Since the Covid-19 pandemic has been declared, the federal government has issued numerous guidelines about Covid-19 waivers in relation to the Health Insurance Portability and Accountability Act (HIPAA). These guidelines are obviously intended to provide the healthcare provider industry the ability to effectively and efficiently respond to the coronavirus pandemic.

But these guidelines can be overwhelming, too! So let’s take a look at the key areas about these waivers that healthcare practitioners should know now. Keep in mind, however, that the federal government can issue more guidelines so these waivers are applicable at the time of writing. If in doubt, ask a healthcare consulting firm for more clarifications and inquire about possible issues from the concerned federal government agencies. 

HIPAA and Covid-19 Waivers in General

First and foremost, the provisions related to the Covid-19 waivers are only applicable during the current public health emergency situation. This also presupposes that the concerned hospitals have already implemented the appropriate disaster protocol and healthcare establishments that have done so should have one ASAP.  The Covid-19 waivers only extend for 72 hours, maximum, from the time said disaster protocol was implemented.

The Covid-19 waivers extend to the confidential communication and consent between doctors and patients as well as their family members and friends. Basically, healthcare providers aren’t legally obligated to obtain their patients’ consent to discuss their care to family members and/or friends. They also don’t have to comply with confident communication requests and to give Notice of Privacy Practices.

Hospitals and other healthcare providers also have the option of disclosing the personal health information of individuals with Covid-19 to emergency transport personnel. This is obviously for the protection of the emergency transport personnel, particularly so they can take the appropriate safety precautions during treatment en route to the hospital.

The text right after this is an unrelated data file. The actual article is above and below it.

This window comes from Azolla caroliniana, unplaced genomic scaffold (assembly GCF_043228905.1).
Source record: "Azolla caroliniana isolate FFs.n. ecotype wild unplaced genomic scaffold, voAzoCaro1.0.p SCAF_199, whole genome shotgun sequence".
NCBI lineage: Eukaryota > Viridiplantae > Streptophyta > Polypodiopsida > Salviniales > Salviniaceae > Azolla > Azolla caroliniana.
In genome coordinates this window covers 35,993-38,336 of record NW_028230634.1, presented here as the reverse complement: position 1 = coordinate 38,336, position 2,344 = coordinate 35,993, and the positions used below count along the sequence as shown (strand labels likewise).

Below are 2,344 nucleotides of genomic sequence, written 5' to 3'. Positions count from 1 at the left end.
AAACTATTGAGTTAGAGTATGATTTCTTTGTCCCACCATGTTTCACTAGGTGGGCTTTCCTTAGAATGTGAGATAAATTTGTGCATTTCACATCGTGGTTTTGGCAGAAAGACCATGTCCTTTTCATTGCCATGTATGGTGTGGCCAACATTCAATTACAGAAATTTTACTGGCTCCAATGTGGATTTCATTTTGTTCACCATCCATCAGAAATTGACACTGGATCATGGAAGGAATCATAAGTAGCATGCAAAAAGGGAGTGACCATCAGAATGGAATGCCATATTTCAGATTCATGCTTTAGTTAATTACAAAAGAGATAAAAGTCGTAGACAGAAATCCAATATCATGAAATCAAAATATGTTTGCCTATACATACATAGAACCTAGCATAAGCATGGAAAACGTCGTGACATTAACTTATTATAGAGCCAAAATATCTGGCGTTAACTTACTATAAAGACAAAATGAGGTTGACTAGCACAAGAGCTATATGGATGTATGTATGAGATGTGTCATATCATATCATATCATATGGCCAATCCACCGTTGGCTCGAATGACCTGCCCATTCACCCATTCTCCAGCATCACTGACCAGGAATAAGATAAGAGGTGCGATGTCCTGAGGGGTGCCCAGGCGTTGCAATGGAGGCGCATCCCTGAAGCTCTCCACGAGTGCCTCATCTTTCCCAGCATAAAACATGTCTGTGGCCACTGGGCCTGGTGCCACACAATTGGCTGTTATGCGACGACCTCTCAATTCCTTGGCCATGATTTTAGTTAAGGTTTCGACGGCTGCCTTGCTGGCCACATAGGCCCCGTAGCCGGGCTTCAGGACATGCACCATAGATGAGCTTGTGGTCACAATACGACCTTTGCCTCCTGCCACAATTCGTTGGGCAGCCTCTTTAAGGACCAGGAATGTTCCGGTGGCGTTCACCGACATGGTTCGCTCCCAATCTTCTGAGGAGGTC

Furthermore, hospitals and other covered entities have the option of disclosing personal health information to the first responders. They are, after all, often the first ones to be exposed to the coronavirus.  But the disclosure should be allowed under state laws pertaining to public health investigations and interventions. 

The tricky part here is in making judgment calls about disclosing personal health information to medical personnel as well as to the patient and his family and friends. In this case, your professional judgment will come into the picture. 

Hospital Providers’ Covid-19 Waivers

The Centers for Medicare and Medicaid Services (CMS) has issued 35 waivers related to Covid-19 services for hospitals, too. These waivers have their place, so to speak, in numerous hospital settings but these can be overwhelming. We chose a few of them for clarification. 

First, doctors can be allowed to start using their physician privileges ahead of the governing body’s approval. Both physician assistants and nurses can also meet the requirement that all Covid-19 patients should under a physician’s care. But there’s a waiver for the federal requirements covering clinical nurse specialists, physician assistants and nursing practitioners in critical access hospitals.

An important note, however: The state requirements aren’t waived! You have to coordinate with the concerned government agencies to reconcile these two contradicting guidelines.